Although China has become increasingly frustrated with the North’s nuclear tests and missile launches, it appears that Beijing has been deepening its economic ties with Pyongyang.
North Korea’s drive to jointly build a free trade zone with China has made a “remarkable success,” a Pyongyang official said on November 13.
“The joint development and management of the Rason economic trade zone with China has been carried out at the highest speed and with a remarkable success,” said Hwang Ik-hwan, a senior researcher at the Institute for Disarmament and Peace under the North’s foreign ministry. Hwang mentioned this at an international conference in Tianjin, organized by the China Foundation for International Studies (CFIS) and the China International Institute for Strategic Society.
China has built “several industrial zones, modern-farming facilities and plants” at the free trade zone in North Korea’s northeastern cities of Rajin and Sonbong, which is known as the Rason Special Economic Zone. To this end, China has reportedly agreed on investing about US$3 billion in developing the free trade zone to its export base. The ports at the free trade zone allow China’s northeastern provinces to directly access the East Sea off the Korean Peninsula’s east coast.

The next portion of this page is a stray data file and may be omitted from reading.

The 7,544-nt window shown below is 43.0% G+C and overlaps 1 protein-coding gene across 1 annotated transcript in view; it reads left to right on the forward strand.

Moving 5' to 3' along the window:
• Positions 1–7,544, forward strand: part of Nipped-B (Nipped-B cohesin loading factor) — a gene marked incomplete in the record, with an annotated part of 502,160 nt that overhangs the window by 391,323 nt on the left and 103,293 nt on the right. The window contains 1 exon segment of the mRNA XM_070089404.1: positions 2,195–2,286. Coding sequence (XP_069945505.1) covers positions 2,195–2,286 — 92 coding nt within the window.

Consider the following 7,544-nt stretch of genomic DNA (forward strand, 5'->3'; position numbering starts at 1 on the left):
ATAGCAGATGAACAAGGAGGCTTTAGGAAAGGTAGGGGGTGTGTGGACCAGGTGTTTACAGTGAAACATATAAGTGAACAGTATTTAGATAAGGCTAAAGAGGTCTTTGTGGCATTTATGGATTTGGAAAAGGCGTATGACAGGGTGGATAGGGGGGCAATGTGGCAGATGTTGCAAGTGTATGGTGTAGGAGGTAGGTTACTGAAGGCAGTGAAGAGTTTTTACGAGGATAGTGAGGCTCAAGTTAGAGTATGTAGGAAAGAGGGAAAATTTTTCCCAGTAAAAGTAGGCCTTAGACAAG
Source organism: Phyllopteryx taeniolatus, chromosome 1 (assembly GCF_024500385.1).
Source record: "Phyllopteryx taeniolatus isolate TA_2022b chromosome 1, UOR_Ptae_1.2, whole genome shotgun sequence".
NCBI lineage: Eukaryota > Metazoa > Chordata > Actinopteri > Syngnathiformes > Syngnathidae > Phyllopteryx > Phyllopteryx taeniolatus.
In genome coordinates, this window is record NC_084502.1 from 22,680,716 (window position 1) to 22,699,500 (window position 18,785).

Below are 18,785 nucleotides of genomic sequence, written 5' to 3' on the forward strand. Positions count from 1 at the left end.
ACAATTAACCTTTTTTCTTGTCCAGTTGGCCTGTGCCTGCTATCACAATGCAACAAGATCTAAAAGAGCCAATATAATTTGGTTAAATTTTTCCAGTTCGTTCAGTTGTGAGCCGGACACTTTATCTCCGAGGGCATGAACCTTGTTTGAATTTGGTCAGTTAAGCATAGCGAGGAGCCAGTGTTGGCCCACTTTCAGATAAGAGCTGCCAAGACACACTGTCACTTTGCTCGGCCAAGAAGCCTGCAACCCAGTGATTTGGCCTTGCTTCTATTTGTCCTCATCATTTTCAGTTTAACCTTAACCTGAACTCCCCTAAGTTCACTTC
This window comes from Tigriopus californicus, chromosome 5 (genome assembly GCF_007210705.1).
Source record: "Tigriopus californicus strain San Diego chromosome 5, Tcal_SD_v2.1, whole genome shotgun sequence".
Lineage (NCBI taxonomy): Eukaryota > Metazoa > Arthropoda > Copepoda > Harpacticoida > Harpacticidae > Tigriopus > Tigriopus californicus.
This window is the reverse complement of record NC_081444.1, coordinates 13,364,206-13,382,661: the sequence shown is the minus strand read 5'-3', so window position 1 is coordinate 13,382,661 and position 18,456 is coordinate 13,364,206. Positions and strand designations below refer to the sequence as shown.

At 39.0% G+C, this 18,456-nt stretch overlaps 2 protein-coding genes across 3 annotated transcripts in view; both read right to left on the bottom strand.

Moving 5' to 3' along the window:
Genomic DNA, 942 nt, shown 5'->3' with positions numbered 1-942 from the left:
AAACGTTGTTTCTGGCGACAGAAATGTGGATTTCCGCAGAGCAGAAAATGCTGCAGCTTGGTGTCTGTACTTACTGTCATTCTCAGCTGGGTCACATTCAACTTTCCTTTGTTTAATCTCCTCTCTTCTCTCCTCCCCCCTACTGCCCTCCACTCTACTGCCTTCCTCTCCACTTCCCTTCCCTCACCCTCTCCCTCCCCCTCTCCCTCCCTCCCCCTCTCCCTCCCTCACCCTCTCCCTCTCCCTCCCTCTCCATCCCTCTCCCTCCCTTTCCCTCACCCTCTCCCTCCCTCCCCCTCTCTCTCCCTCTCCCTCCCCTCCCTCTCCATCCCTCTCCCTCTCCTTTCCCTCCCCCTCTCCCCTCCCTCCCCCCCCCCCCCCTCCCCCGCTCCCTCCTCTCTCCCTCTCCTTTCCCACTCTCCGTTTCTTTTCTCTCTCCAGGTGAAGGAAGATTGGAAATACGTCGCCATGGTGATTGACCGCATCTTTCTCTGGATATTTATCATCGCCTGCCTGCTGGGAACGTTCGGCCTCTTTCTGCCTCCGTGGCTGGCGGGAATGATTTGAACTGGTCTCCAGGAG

At the conference, Hwang cited an annual trade exhibition of the North Korea-China Economic, Trade, Culture and Tourism Expo, which was held last month in the Chinese border city of Dandong, as a “typical example of growing economic cooperation” between the two countries.
“More than 10,000 people from 20 countries, including the DPRK [North Korea] and China, participated in the exhibition,” said Hwang, adding, “Over 90 trade deals worth US$1.6 billion were signed during the exhibition.”
“The DPRK government is taking active measures to speed up economic development by promoting economic cooperation with other countries and attracting investment,” Hwang said.
North Korea’s young leader Kim Jong-un has shown no signs of abandoning the country’s nuclear weapons program, and declared that Pyongyang will simultaneously pursue nuclear and economic development.
“The dear respected marshal Kim Jong-un instructed officials to establish economic development zones in all provinces of the country and develop the zones in accordance with their unique situations and specific characters,” Hwang said.
He went on to say, “In this regard, the National Economic Development Committee was newly organized in May this year to strengthen the economic cooperation and exchanges with other countries and encourage their investment in the economic zones.”
“North Korea could not achieve economic development without giving up its ambition of nuclear weapons,” claimed Cao Shigong, a specialist of Korean affairs at the Chinese Association of Asia-Pacific Studies, who was attending the conference, saying, “North Korea’s declaration of simultaneously pursuing nuclear and economic development will not be successful.” He added, “North Korea must give up its nuclear ambitions in order to enhance economic development.”